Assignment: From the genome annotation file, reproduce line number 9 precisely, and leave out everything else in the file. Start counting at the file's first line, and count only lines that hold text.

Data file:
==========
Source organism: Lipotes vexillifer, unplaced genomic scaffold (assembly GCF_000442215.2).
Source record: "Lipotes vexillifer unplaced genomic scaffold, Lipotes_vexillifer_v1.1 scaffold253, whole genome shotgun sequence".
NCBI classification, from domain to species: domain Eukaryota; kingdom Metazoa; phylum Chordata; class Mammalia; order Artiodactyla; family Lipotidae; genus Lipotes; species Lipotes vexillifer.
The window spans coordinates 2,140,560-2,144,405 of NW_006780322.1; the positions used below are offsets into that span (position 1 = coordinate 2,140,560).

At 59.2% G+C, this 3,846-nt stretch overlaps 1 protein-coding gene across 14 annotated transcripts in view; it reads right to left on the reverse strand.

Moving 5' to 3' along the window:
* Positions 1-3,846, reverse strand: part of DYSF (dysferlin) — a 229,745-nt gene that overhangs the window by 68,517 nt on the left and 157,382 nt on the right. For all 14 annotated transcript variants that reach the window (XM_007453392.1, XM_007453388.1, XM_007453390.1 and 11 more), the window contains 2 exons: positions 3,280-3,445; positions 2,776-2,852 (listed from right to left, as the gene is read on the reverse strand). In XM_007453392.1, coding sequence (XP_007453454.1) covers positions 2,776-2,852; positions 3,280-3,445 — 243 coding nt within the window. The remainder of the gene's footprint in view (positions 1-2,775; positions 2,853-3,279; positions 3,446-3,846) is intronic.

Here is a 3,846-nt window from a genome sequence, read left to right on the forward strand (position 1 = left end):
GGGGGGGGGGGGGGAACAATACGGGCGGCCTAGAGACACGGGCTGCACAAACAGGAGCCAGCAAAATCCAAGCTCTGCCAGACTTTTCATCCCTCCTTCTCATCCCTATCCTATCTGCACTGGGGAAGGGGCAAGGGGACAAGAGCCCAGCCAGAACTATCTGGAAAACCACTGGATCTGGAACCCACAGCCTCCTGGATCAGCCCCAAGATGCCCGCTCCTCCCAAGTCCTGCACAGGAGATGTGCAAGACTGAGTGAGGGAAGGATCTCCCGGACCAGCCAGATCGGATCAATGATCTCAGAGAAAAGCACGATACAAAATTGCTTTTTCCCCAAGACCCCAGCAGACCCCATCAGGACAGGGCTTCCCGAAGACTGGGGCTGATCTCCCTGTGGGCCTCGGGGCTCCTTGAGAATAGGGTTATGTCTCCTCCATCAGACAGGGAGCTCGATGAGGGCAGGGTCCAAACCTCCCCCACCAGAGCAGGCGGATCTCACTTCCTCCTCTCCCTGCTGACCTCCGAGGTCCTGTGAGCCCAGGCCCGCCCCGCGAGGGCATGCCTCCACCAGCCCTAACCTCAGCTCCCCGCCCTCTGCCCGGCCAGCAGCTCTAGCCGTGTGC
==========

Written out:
GGGGGGGGGGGGGGAACAATACGGGCGGCCTAGAGACACGGGCTGCACAAACAGGAGCCAGCAAAATCCAAGCTCTGCCAGACTTTTCATCCCTCCTTCTCATCCCTATCCTATCTGCACTGGGGAAGGGGCAAGGGGACAAGAGCCCAGCCAGAACTATCTGGAAAACCACTGGATCTGGAACCCACAGCCTCCTGGATCAGCCCCAAGATGCCCGCTCCTCCCAAGTCCTGCACAGGAGATGTGCAAGACTGAGTGAGGGAAGGATCTCCCGGACCAGCCAGATCGGATCAATGATCTCAGAGAAAAGCACGATACAAAATTGCTTTTTCCCCAAGACCCCAGCAGACCCCATCAGGACAGGGCTTCCCGAAGACTGGGGCTGATCTCCCTGTGGGCCTCGGGGCTCCTTGAGAATAGGGTTATGTCTCCTCCATCAGACAGGGAGCTCGATGAGGGCAGGGTCCAAACCTCCCCCACCAGAGCAGGCGGATCTCACTTCCTCCTCTCCCTGCTGACCTCCGAGGTCCTGTGAGCCCAGGCCCGCCCCGCGAGGGCATGCCTCCACCAGCCCTAACCTCAGCTCCCCGCCCTCTGCCCGGCCAGCAGCTCTAGCCGTGTGC